Scientific publication misrepresentation among orthopaedic residency applicants

Marc El Beaino, John Hagedorn, Cory F. Janney, Ronald Lindsey

Research output: Contribution to journalArticlepeer-review

5 Scopus citations


Background: The predictors of erroneous publication reporting among orthopaedic surgery residency applicants have not been established. Methods: A retrospective analysis of the reported scholarly activity of candidates who applied to our orthopaedic surgery department for a first-year residency position in 2017 was conducted to determine the incidence of scientific publication misrepresentation and analyze its association with pre-residency criteria. Results: Out of 510 candidates, 264 (51.8%) applicants included accepted, in-press, or published scholarly activity on their resumes. The incidence of misrepresentation was 20.5%, and did not differ statistically based on the candidates’ academic performance (United States Medical Licensing Examination – USMLE – steps 1 and 2 scores), Alpha Omega Alpha (AOA) membership, immigration status, or or additional academic degrees (p > 0.05). Conclusions: Misrepresentation is a persistent problem among residency training program applicants, and did not correlate with an applicant's academic performance, AOA membership, immigration status, or additional advanced academic degrees.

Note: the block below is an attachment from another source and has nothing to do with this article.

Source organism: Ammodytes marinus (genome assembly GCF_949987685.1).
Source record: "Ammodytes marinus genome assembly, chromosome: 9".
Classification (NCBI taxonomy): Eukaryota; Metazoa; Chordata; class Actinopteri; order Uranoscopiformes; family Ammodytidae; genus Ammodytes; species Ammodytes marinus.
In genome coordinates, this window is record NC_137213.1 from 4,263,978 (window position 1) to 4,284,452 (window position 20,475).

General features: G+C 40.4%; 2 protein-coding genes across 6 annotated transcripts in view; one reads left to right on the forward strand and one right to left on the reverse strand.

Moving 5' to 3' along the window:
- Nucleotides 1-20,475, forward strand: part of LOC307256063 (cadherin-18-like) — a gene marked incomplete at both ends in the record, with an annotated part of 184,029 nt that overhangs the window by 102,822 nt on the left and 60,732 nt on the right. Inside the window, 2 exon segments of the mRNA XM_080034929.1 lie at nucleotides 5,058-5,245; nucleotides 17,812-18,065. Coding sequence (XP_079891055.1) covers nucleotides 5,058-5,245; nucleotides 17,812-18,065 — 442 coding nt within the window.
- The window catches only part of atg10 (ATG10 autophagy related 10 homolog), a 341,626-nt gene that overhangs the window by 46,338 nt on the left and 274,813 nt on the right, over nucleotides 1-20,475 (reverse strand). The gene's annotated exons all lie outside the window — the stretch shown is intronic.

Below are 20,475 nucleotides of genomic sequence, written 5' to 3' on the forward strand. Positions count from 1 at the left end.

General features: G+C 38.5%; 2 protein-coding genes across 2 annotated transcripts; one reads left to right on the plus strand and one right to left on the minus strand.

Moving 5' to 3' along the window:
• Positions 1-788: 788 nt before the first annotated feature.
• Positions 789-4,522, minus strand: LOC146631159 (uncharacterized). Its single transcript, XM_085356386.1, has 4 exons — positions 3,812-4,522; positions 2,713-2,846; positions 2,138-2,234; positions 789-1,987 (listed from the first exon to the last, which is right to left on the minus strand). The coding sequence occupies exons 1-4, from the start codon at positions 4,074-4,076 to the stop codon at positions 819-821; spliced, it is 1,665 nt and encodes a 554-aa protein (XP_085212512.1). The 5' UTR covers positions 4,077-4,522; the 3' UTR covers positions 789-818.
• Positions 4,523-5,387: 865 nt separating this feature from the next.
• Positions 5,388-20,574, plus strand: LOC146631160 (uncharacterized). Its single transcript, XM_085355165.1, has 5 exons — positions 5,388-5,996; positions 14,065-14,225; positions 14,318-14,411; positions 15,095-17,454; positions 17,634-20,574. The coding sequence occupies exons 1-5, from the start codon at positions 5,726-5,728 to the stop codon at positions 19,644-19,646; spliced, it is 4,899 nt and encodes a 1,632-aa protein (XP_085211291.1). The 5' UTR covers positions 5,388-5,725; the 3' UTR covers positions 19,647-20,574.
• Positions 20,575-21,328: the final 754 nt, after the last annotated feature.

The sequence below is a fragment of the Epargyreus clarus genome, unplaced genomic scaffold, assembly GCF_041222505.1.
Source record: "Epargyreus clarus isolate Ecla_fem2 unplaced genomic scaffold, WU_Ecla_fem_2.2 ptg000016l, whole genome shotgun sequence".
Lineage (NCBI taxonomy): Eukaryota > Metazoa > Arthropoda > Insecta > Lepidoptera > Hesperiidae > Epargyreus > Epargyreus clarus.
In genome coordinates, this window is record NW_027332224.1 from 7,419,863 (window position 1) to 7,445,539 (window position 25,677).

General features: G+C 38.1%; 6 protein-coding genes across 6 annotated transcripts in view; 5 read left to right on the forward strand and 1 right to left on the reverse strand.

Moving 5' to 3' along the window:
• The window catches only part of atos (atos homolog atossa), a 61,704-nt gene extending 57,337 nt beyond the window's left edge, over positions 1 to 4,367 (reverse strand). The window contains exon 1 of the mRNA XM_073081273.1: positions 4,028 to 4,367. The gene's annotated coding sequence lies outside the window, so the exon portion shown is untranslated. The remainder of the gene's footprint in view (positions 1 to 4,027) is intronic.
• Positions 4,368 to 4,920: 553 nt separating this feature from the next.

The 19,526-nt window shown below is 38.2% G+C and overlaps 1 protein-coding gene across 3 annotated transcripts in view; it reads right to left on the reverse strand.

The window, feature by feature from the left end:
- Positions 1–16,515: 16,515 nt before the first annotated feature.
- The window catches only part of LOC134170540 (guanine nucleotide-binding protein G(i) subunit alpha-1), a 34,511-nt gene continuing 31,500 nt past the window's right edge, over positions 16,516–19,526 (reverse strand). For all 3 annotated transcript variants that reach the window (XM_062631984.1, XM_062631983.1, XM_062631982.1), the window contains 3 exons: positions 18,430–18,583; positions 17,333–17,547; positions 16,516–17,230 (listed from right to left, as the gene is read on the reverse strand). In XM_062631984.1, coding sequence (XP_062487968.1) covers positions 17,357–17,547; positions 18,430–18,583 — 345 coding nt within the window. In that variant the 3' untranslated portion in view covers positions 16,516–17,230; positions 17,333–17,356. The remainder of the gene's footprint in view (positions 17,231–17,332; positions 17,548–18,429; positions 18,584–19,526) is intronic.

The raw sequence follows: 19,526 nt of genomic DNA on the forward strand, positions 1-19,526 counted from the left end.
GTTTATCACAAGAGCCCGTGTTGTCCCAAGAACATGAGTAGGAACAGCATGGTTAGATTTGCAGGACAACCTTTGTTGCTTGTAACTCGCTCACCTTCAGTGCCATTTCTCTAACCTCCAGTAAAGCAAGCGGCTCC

Original languageEnglish (US)
JournalAmerican Journal of Surgery
StateAccepted/In press - Jan 1 2018

ASJC Scopus subject areas

  • Surgery


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